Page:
As we enjoy the last pieces of candy we've secretly taken from our kids' trick-or-treat bags, putting away the Halloween decorations is at the top of the to-do list. Chances are the pumpkins — which have been gutted, carved, and placed on the front porch since last week — are on their last legs, and it’s about time to get rid of them. But before you throw that orange monstrosity into the trash can, you should know that you don’t just have to sentence it to a landfill, where it would struggle to decompose and contribute to greenhouse gas emissions. Instead, there are a lot of other awesome things you can do with your pumpkin to help out your community.
Here's everything you need to know about how to get rid of your old Halloween pumpkin — besides throwing it in the garbage.
Getting rid of your Halloween pumpkin should not involve garbage.
"One big misconception we hear a lot in the community is that people think that all organic material, like pumpkins, just break down in the landfill. Landfills are actually designed to not allow things to break down in a way that composting allows," said Udara Abeysekera, ReThink Waste manager at The Environmental Center, according to Source Weekly.
When organic material is sent to landfills, it doesn't have enough oxygen to break down. And this causes the food waste to produce methane gas, which is a huge contributor to climate issues.
"Methane has accounted for roughly 30% of global warming since pre-industrial times and is proliferating faster than at any other time since record keeping began in the 1980s," warns the UN Environment Programme.
In the U.S., more than two billion pumpkins are produced annually, but only one-fifth are used for food, NPR notes. This means many pumpkins are being thrown out and dumped in a landfill to sit and give off harmful gasses.
Thankfully, there are ways to safely get rid of your old pumpkin without harming the environment.
You can do a variety of things with your pumpkin when Halloween season is over and it's starting to break down. These ideas aren't elaborate and don't take a lot of time, which is perfect for busy parents who don't want to complicate their lives.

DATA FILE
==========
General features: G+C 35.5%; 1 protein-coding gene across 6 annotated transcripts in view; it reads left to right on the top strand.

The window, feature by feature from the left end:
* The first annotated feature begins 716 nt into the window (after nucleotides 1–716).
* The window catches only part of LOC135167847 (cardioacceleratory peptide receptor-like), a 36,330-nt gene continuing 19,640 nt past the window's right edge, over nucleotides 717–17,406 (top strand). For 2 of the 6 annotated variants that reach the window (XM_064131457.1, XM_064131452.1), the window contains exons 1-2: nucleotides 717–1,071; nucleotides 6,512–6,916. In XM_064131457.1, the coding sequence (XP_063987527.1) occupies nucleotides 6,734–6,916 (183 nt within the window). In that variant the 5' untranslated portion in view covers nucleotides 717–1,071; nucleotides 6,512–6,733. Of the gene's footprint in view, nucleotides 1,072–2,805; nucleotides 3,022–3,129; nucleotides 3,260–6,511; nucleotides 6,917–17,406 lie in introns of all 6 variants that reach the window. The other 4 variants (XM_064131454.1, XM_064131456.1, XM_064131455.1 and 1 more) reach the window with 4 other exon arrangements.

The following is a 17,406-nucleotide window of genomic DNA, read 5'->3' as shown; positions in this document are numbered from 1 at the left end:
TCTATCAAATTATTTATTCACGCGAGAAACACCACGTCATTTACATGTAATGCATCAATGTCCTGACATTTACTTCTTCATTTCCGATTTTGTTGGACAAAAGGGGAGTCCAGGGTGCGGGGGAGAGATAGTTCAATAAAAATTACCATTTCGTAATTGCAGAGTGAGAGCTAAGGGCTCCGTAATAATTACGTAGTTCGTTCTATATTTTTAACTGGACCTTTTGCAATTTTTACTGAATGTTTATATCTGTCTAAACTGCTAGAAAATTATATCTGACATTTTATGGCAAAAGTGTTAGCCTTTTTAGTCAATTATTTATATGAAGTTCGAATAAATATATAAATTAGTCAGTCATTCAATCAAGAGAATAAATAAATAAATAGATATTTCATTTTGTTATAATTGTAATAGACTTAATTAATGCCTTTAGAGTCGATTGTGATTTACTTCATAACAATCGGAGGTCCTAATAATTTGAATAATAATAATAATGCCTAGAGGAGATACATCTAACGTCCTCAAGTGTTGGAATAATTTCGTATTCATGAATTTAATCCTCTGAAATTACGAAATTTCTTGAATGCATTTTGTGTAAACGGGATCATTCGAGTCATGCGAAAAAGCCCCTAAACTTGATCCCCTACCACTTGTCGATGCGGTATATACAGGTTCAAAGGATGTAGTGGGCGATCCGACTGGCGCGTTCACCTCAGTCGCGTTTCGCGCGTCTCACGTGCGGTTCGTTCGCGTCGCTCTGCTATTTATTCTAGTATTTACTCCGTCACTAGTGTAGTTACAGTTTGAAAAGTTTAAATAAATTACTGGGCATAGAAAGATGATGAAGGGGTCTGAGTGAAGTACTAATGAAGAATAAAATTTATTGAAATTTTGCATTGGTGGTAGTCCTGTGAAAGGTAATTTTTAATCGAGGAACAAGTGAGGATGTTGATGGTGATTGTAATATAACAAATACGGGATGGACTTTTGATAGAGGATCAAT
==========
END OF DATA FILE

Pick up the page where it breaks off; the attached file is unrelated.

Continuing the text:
1. Compost: Composting the pumpkin allows it to break down and is good for the soil. Break it into a few pieces and place fallen leaves on top of it. Alternatively, you can bury it, C2 Education suggests. If your city has a composting pick up or drop off, just put it out then.
2. Give it to the birds: "Using a firm pumpkin that's mostly still fresh, cut the pumpkin in half horizontally and hollow out the top and bottom," USA Today suggests. "Make holes in the two halves so you can string some rope or twine through and hang the pumpkin half on a tree limb. Then, just fill with seed." Birds will get to enjoy the second life of your pumpkin, you might get in some bird-watching, and you’ll be giving back to wildlife.
3. You can make it a snack: If the pumpkin isn't too far gone from being fresh, you can make plenty of foods with the pumpkin (pumpkin soup! pumpkin muffins! pumpkin bread!) or its seeds.
4. Donate it to your local zoo: See if your local zoo, petting zoo, farm or even animal shelter is looking for and would accept a pumpkin donation! Animals love to eat pumpkins, and this way you’ll be able to feed a super cute animal and also keep that pumpkin out of a huge trash heap. KTOO reports that the program Pumpkins For Pigs could be a good bet — through which you can figure out if pigs in your area would like a pumpkin. How fun!
The recommendations are different if you painted your pumpkins this year instead of just carving them. It's not recommended you bury or compost a painted pumpkin since the paint could be toxic to plants. Unfortunately, the best bet for painted pumpkins is the garbage.